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Second: the attitude of Osama Bin Laden and members of his Al Qaeda (The Base) organization. They see America as the "Great Satan," which is corrupting the world and must be destroyed by force.

Muslims in the Middle East are divided. A minority supports the terrorists and their attacks on the West. Essentially all of the Islamic governments fear Bin Laden and similar terrorists as a major destabilizing influence on their own regimes and a major threat to world peace and security.

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About Islam:

Islam is the second largest religion in the world, including about 20% of the world's population. This compares to Christianity's 33%. At their current rate of growth, Muslims -- followers of Islam -- are expected to outnumber Christians worldwide, before the year 2020. The Council on American-Islamic Relations (CAIR) estimates that there are about two million Muslims associated with America's 1,209 masjids (a.k.a. mosques -- Islamic houses of worship). 1  Estimates of the total population of Muslims in the U.S. ranges from "6-7 million" by CAIR to about 3.7 million by some polling groups.

"Islam," comes from word "salam," which means peace. "Muslim" is an Arabic word that refers to a person who submits themselves to the will of God.  They view the Qur'an as the Word of God, revealed to  Muhammad the Prophet (peace be upon him). 2 Muhammad lived from about 570 to 632 CE. They worship "Allah." God's name is derived from an Arabic word which means "the One True God.More details about Islam. A comparison of Islam and Christianity.

Muslims in North America generally view the local media's use of the phrases "Islamic terrorist" and "Muslim terrorist" to be an oxymoron.

The question is often raised whether the terrorists can be considered followers of Islam. Opinion is divided:

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Some say that the terrorists' beliefs and behaviors are so far divorced from the religion of Islam that they are no longer Muslim. Islam forbids the kidnapping of prisoners; it even forbids the killing of unarmed soldiers, let alone innocent civilians.

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Other point out that the terrorists rigorously follow the five pillars of Islam: recitation of the shahadah (creed), performing salat (prayer), fasting during the lunar month of Ramadan, making a hajj (pilgrimage) to Mecca, and -- for middle and upper class members, the zakat (gift to charity). They believe in Allah, the inerrancy of the Qur'an, Hell, and Paradise. They avoid eating pork and the consuming of alcohol. Thus they are Muslims, even though they represent the most radical, the most extreme form of Fundamentalist Islam.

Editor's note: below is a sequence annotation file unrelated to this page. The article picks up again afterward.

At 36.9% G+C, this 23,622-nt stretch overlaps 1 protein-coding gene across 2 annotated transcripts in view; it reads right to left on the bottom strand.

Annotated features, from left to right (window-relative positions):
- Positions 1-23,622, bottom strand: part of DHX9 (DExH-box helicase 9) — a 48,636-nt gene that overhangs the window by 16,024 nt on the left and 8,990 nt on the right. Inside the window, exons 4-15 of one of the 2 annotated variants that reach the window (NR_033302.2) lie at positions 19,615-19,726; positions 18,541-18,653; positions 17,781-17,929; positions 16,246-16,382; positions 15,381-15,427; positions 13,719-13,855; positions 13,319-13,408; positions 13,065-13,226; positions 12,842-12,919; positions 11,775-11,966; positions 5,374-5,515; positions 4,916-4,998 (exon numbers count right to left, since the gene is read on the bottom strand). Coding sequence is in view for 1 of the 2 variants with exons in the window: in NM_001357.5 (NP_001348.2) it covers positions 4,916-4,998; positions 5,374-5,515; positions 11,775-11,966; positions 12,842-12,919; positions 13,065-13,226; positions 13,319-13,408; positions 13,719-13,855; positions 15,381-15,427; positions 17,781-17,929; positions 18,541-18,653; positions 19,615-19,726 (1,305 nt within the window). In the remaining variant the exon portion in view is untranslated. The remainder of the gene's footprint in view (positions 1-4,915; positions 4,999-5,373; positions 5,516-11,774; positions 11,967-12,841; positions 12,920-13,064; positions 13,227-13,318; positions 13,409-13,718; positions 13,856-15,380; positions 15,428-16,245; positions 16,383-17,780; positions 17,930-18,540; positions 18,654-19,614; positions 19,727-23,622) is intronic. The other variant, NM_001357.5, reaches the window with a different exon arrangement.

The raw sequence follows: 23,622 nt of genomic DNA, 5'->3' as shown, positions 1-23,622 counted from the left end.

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Political tensions in the Middle East:

The relationships between the Islamic countries in the Middle East and the West -- particularly the United States -- are complex and multi-faceted. Events which happened many centuries ago still influence present-day politics. 5 Each of the following factors could easily be expanded into a group of essays; we have room only to describe their influence in the most general terms:

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Past historical perspective:
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The West owes a great debt to Islam, because learning flourished in Muslim countries at a time when the Church in the west severely limited scientific and other research. "The Arab world used to be the most literate part of the planet." 11

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Balancing that goodwill has been the long history of conflict between Christian and Islamic countries. Islam once controlled parts of Europe, including, at its greatest extent, part of Spain and Eastern Europe as far west as Vienna. The Roman Catholic Church initiated a number of Crusades between the 11th and 15th centuries CE. These were holy wars in which soldiers of the church attempted to drive Muslims out of the Holy Land -- Palestine. The atrocities committed by Christians during the crusades are still a source of anger among many Muslims to this day.

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First half of the 20th Century:
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Many middle-eastern countries suffered under the colonial rule of European super-powers. Three examples are: